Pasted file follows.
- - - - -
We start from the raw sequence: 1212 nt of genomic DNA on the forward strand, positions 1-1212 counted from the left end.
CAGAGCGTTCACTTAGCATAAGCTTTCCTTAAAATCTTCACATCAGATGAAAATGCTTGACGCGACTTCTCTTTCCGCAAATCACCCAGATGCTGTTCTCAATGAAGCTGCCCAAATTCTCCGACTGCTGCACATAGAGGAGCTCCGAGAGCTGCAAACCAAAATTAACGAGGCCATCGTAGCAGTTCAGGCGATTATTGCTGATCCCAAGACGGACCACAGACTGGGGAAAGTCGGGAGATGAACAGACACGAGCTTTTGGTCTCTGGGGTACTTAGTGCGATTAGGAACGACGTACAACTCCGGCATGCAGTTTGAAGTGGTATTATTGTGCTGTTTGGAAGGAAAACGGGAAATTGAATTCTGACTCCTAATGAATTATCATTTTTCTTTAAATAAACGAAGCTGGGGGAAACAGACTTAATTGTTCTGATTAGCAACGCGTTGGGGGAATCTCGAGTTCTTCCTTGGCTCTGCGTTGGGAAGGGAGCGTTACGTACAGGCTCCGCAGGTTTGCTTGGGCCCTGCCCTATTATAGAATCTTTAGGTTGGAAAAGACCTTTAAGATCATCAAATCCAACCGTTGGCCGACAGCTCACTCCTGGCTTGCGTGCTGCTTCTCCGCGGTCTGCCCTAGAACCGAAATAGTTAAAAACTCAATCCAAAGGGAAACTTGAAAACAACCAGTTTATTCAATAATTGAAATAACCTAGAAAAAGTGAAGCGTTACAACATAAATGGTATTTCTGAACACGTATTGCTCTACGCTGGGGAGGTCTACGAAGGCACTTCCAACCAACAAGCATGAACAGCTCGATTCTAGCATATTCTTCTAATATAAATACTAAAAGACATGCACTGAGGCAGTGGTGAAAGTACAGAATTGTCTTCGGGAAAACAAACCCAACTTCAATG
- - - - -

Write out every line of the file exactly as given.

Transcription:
We start from the raw sequence: 1212 nt of genomic DNA on the forward strand, positions 1-1212 counted from the left end.
CAGAGCGTTCACTTAGCATAAGCTTTCCTTAAAATCTTCACATCAGATGAAAATGCTTGACGCGACTTCTCTTTCCGCAAATCACCCAGATGCTGTTCTCAATGAAGCTGCCCAAATTCTCCGACTGCTGCACATAGAGGAGCTCCGAGAGCTGCAAACCAAAATTAACGAGGCCATCGTAGCAGTTCAGGCGATTATTGCTGATCCCAAGACGGACCACAGACTGGGGAAAGTCGGGAGATGAACAGACACGAGCTTTTGGTCTCTGGGGTACTTAGTGCGATTAGGAACGACGTACAACTCCGGCATGCAGTTTGAAGTGGTATTATTGTGCTGTTTGGAAGGAAAACGGGAAATTGAATTCTGACTCCTAATGAATTATCATTTTTCTTTAAATAAACGAAGCTGGGGGAAACAGACTTAATTGTTCTGATTAGCAACGCGTTGGGGGAATCTCGAGTTCTTCCTTGGCTCTGCGTTGGGAAGGGAGCGTTACGTACAGGCTCCGCAGGTTTGCTTGGGCCCTGCCCTATTATAGAATCTTTAGGTTGGAAAAGACCTTTAAGATCATCAAATCCAACCGTTGGCCGACAGCTCACTCCTGGCTTGCGTGCTGCTTCTCCGCGGTCTGCCCTAGAACCGAAATAGTTAAAAACTCAATCCAAAGGGAAACTTGAAAACAACCAGTTTATTCAATAATTGAAATAACCTAGAAAAAGTGAAGCGTTACAACATAAATGGTATTTCTGAACACGTATTGCTCTACGCTGGGGAGGTCTACGAAGGCACTTCCAACCAACAAGCATGAACAGCTCGATTCTAGCATATTCTTCTAATATAAATACTAAAAGACATGCACTGAGGCAGTGGTGAAAGTACAGAATTGTCTTCGGGAAAACAAACCCAACTTCAATG